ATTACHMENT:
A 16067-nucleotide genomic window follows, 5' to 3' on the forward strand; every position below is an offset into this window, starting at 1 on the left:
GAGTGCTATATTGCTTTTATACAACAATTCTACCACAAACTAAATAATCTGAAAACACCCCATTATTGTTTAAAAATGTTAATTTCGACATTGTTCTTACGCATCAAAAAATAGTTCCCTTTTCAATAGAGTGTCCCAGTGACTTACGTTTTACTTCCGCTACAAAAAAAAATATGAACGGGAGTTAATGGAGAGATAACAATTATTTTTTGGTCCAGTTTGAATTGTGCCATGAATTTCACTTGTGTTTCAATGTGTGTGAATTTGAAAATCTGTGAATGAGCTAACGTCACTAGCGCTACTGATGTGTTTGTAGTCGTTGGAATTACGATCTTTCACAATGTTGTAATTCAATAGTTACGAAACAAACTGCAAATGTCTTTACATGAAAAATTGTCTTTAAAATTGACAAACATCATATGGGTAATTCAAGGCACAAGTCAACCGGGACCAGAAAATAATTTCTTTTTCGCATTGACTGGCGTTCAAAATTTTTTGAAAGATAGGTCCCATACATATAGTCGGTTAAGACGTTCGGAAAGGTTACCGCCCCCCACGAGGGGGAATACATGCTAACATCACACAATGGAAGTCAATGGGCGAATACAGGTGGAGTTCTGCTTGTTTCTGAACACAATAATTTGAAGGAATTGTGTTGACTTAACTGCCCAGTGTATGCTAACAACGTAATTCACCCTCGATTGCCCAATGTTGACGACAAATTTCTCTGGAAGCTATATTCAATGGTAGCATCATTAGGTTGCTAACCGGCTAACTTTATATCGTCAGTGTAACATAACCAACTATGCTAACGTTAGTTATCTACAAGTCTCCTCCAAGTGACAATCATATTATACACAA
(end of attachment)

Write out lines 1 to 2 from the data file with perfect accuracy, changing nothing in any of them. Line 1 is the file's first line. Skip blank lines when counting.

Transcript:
A 16067-nucleotide genomic window follows, 5' to 3' on the forward strand; every position below is an offset into this window, starting at 1 on the left:
GAGTGCTATATTGCTTTTATACAACAATTCTACCACAAACTAAATAATCTGAAAACACCCCATTATTGTTTAAAAATGTTAATTTCGACATTGTTCTTACGCATCAAAAAATAGTTCCCTTTTCAATAGAGTGTCCCAGTGACTTACGTTTTACTTCCGCTACAAAAAAAAATATGAACGGGAGTTAATGGAGAGATAACAATTATTTTTTGGTCCAGTTTGAATTGTGCCATGAATTTCACTTGTGTTTCAATGTGTGTGAATTTGAAAATCTGTGAATGAGCTAACGTCACTAGCGCTACTGATGTGTTTGTAGTCGTTGGAATTACGATCTTTCACAATGTTGTAATTCAATAGTTACGAAACAAACTGCAAATGTCTTTACATGAAAAATTGTCTTTAAAATTGACAAACATCATATGGGTAATTCAAGGCACAAGTCAACCGGGACCAGAAAATAATTTCTTTTTCGCATTGACTGGCGTTCAAAATTTTTTGAAAGATAGGTCCCATACATATAGTCGGTTAAGACGTTCGGAAAGGTTACCGCCCCCCACGAGGGGGAATACATGCTAACATCACACAATGGAAGTCAATGGGCGAATACAGGTGGAGTTCTGCTTGTTTCTGAACACAATAATTTGAAGGAATTGTGTTGACTTAACTGCCCAGTGTATGCTAACAACGTAATTCACCCTCGATTGCCCAATGTTGACGACAAATTTCTCTGGAAGCTATATTCAATGGTAGCATCATTAGGTTGCTAACCGGCTAACTTTATATCGTCAGTGTAACATAACCAACTATGCTAACGTTAGTTATCTACAAGTCTCCTCCAAGTGACAATCATATTATACACAA